No-fault insurance is a kind of car insurance coverage that will help pay for your and your passengers’ medical bills if you’re hurt in a car accident, it doesn’t matter who caused the accident. No-fault insurance is also know as personal injury protection, or PIP insurance.
No-Fault Insurance System
There are small a handful of states that recognize what’s called a “no-fault” car insurance system (Florida, Michigan, New York, New Jersey, and Pennsylvania have a verbal ceiling. The other states—Hawaii, Kentucky Kansas, North Dakota Massachusetts, Minnesota, and Utah—use a monetary ceiling). No-fault car insurance means that your own insurer will pay some or all of your medical bills and any lost wages if you get into a car accident, no matter who was at fault for the accident. A no-fault claim is usually made through the “personal injury protection” or “PIP” requirements of a car insurance policy (this sort of coverage is mandatory in no-fault states).
Each no-fault state’s regulations are different. A few are even alleged “choice” no-fault states (New Jersey, Kentucky, and Pennsylvania), where vehicle owners, for the most part, have the choice to “opt out” of the no-fault insurance system when buying their car insurance policy.
What is A No-Fault Insurance Claim?
A no-fault insurance claim, commonly known as a Personal Injury Protection claim (or PIP claim), is one you make with your own car insurance company for the payment of medical bills, lost wages, and some other out of pocket damages following a car accident.
A key element to the no-fault system is that you are never allowed to start a claim for pain and suffering using your own car insurance. You can only go after this kind of recovery against the at-fault driver if your medical bills reach the insurance ceiling– or your injury is deemed adequately serious — so that you’re allowed to step outside of the no-fault rules. As an example, your state’s no-fault law may prohibit a personal injury claim against the at-fault driver unless your medical bills surpass $3,000 or you suffer from a broken bone or bones. This aspect of no-fault laws is a legislative venture to simplify car accident cases, smaller claims in particular.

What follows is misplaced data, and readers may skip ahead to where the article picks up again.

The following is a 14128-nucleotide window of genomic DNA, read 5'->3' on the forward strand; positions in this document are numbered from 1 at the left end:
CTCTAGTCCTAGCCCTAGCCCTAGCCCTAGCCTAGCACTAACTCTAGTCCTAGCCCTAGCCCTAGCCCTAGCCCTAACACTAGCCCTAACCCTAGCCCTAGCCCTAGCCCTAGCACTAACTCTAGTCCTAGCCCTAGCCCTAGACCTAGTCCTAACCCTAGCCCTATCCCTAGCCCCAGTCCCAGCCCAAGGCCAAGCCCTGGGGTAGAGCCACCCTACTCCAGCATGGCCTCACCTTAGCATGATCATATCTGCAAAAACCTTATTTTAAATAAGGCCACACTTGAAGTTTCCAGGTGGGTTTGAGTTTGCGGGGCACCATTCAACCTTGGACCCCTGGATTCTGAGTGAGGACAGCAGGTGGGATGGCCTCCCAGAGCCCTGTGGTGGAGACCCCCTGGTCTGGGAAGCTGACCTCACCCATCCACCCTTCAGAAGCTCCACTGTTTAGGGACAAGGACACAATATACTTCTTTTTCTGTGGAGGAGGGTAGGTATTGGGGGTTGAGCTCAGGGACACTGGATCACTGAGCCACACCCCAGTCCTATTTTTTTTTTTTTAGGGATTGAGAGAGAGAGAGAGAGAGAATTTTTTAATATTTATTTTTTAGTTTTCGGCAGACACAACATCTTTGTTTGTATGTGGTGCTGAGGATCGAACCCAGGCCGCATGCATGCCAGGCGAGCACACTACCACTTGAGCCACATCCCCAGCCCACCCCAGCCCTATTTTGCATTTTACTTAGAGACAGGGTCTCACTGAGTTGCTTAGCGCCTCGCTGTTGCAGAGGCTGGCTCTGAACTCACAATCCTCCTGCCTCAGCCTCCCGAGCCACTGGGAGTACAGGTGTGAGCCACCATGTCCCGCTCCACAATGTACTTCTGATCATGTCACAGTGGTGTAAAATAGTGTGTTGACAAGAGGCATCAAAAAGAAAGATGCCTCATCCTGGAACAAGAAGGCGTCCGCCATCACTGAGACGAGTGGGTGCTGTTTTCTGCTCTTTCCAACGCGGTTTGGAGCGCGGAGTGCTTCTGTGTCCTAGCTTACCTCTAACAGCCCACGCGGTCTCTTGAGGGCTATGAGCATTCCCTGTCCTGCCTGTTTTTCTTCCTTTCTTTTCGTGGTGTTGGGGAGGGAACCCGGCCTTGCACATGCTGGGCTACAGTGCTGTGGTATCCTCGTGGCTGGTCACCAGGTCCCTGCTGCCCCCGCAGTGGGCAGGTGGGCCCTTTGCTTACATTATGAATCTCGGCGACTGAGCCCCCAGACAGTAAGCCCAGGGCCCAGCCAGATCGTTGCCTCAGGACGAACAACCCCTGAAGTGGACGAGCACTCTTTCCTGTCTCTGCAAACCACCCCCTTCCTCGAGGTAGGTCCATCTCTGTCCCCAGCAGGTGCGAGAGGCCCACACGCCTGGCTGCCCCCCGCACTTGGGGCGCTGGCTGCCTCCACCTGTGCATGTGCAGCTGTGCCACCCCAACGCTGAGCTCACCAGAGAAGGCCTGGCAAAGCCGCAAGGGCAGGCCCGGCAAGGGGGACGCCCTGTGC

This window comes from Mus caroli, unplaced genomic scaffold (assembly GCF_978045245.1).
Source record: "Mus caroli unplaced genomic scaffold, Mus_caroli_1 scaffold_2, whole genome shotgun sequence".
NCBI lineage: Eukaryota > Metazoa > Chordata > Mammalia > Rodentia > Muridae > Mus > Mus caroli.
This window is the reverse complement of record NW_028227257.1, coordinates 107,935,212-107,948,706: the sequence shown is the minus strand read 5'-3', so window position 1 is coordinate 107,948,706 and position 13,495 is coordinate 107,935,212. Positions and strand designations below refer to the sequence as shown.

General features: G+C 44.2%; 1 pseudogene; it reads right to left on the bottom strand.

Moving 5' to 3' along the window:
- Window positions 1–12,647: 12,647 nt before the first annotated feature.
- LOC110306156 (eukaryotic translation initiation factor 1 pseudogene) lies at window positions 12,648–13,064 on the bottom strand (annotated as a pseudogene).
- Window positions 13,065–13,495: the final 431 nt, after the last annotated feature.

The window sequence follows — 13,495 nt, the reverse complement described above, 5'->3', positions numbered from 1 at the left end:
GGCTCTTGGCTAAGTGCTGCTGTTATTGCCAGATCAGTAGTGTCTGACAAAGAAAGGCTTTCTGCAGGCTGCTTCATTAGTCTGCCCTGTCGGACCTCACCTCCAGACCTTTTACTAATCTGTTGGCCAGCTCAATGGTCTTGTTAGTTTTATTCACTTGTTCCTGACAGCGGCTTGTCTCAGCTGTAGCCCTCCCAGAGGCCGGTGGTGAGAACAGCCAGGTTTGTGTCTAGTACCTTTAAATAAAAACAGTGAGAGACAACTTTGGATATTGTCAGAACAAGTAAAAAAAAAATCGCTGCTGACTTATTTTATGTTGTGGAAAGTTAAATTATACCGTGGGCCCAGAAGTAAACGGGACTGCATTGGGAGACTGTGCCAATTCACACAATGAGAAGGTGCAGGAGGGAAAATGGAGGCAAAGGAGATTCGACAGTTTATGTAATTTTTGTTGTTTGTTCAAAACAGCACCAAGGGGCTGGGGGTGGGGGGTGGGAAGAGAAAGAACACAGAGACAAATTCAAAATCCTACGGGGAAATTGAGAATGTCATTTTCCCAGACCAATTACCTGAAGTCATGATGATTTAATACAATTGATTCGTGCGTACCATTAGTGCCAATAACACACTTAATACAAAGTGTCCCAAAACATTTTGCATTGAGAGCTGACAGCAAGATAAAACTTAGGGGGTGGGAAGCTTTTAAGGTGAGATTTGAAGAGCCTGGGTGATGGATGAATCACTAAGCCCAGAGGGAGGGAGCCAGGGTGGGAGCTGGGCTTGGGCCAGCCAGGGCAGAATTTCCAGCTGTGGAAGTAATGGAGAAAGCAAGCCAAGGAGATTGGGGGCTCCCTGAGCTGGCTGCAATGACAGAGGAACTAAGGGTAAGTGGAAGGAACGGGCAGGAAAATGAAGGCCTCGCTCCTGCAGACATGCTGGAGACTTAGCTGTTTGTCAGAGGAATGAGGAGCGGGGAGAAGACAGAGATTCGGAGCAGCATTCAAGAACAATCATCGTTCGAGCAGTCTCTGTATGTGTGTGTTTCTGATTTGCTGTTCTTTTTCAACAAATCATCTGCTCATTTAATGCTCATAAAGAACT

Say that you get into a car accident in Florida. The other driver was at fault, you broke your right leg in the accident, and you acquired $7,500 in medical bills. In order for you to step outside the no-fault system and start a claim directly toward the at-fault driver in Florida, your claim must satisfy the “serious injury” ceiling in place under state law.
That means, because of the car accident, you’ve had experience through any of the following:
• substantially full disability for 90 days. • bone fractures • significant disfigurement • permanent restriction of use of a body organ or member • extensive restriction of the use of body function or system
Because your injuries entitle you under this definition (because of your broken leg), you can start a 3rd-party liability claim or personal injury lawsuit directly towards the at-fault driver, demanding compensation for all forms of losses, as well as pain and suffering (again, is not available in a no-fault insurance claim). But if you suffered from only minor injuries that don’t qualify as “serious” under New York’s ceiling, you’re restricted to a claim under your own PIP coverage.
* No-fault car insurance is only applicable to car accident injuries; for vehicle damage from a car accident, you are free to proceed with a claim against the at-fault driver.
You Must Work With Your Insurer in a No-Fault Claim
In a no-fault insurance claim, the normal rules for dealing with an insurance company in a personal injury case are usually disregarded. For example, you do not want to give a recorded statement to the other side’s insurance company. For instance, in a no-fault claim, state law generally requires you to work with your insurer. Your policy may have you give your insurer a recorded statement and might require you to get a medical examination with a physician chosen by the insurance company. If you fail to cooperate in this process, your insurance company may have reason to deny the claim.
If you get into a car accident in a no-fault state and are in need of legal advice at any point in your claim process, it would be a good idea to contact an experienced car accident lawyer.
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